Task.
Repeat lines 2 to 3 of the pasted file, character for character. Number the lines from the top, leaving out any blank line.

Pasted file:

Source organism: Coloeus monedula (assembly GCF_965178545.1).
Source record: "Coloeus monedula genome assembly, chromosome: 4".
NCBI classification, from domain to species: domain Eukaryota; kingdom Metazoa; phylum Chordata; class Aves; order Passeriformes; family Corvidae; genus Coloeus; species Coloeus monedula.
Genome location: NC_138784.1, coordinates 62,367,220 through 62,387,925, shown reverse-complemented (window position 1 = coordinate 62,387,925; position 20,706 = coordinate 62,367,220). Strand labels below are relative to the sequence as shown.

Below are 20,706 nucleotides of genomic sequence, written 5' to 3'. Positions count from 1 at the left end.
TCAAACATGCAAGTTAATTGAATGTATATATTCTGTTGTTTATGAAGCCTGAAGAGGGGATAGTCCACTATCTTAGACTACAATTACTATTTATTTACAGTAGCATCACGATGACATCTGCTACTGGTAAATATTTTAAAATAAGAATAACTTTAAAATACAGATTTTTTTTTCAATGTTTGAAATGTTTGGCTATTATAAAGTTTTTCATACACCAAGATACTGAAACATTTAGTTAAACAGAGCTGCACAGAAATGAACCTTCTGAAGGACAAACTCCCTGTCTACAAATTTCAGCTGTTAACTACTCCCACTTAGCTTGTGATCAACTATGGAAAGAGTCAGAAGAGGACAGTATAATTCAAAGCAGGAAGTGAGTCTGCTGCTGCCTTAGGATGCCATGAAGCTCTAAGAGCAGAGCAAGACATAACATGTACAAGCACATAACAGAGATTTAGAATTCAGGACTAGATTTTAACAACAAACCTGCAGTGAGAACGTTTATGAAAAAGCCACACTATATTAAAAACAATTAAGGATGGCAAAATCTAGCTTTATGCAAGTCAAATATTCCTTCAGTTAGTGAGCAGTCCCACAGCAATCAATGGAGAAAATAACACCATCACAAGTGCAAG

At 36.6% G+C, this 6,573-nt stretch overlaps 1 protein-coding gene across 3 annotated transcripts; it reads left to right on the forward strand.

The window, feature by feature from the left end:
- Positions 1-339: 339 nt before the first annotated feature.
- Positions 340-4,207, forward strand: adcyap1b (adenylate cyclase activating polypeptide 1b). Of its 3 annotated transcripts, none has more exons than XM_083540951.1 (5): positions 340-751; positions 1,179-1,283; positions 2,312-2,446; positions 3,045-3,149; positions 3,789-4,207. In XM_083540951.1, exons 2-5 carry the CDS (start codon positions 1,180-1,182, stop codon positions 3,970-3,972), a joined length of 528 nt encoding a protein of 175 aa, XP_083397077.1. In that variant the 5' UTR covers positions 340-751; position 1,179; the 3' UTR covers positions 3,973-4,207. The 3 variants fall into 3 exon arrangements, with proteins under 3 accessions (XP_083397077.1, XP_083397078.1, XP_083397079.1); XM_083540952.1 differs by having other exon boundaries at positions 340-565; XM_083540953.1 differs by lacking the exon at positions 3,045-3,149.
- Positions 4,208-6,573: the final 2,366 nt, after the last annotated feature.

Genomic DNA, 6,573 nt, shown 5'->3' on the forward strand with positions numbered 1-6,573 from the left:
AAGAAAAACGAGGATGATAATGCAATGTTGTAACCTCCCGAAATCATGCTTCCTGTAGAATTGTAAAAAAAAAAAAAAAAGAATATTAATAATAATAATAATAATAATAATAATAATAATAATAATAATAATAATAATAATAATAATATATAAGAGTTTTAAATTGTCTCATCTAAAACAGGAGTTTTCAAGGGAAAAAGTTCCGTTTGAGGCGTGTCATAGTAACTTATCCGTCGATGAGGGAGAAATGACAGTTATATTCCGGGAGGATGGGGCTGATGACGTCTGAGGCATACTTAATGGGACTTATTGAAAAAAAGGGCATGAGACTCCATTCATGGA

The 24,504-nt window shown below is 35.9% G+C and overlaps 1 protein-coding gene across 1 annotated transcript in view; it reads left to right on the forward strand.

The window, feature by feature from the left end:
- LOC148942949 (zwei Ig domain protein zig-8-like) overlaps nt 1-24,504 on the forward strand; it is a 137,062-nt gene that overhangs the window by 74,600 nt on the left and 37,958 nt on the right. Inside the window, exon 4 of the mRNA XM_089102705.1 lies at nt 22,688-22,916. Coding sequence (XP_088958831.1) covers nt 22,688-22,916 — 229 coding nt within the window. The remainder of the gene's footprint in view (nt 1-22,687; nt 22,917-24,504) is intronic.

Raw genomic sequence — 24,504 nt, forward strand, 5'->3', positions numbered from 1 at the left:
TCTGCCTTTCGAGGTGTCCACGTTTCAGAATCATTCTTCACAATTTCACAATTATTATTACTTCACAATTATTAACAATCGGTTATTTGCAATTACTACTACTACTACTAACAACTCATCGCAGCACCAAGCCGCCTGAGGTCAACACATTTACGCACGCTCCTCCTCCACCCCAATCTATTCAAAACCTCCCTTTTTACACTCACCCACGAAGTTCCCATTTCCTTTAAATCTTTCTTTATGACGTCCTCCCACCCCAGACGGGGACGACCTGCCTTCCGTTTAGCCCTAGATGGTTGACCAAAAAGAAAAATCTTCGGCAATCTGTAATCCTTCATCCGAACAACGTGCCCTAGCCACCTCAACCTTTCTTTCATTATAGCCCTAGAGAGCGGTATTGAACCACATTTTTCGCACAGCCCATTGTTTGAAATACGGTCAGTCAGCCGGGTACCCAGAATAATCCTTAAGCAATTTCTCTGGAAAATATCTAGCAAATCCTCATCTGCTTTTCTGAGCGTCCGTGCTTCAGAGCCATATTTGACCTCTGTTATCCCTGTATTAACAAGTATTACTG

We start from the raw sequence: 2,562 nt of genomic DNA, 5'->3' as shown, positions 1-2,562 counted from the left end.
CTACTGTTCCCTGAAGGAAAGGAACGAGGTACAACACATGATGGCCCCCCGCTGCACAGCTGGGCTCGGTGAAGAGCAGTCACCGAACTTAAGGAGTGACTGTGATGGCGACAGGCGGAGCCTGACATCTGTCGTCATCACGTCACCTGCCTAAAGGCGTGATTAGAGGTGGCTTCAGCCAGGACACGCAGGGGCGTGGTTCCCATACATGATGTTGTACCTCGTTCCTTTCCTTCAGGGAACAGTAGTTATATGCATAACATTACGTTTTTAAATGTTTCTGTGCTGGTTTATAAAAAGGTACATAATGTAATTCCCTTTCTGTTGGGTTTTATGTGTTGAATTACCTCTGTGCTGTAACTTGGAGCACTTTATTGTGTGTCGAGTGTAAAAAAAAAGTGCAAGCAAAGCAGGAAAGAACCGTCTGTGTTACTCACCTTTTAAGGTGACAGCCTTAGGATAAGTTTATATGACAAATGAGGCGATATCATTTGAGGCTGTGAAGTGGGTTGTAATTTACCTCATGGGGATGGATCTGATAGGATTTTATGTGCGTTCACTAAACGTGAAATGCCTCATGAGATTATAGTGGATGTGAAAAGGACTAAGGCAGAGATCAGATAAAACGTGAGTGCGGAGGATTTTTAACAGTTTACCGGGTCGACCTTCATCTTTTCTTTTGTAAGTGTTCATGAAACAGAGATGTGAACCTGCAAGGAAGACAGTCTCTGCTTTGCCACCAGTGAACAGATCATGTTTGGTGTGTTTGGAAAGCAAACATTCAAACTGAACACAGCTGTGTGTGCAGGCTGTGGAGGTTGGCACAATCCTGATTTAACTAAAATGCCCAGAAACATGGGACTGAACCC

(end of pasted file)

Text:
Source record: "Coloeus monedula genome assembly, chromosome: 4".
NCBI classification, from domain to species: domain Eukaryota; kingdom Metazoa; phylum Chordata; class Aves; order Passeriformes; family Corvidae; genus Coloeus; species Coloeus monedula.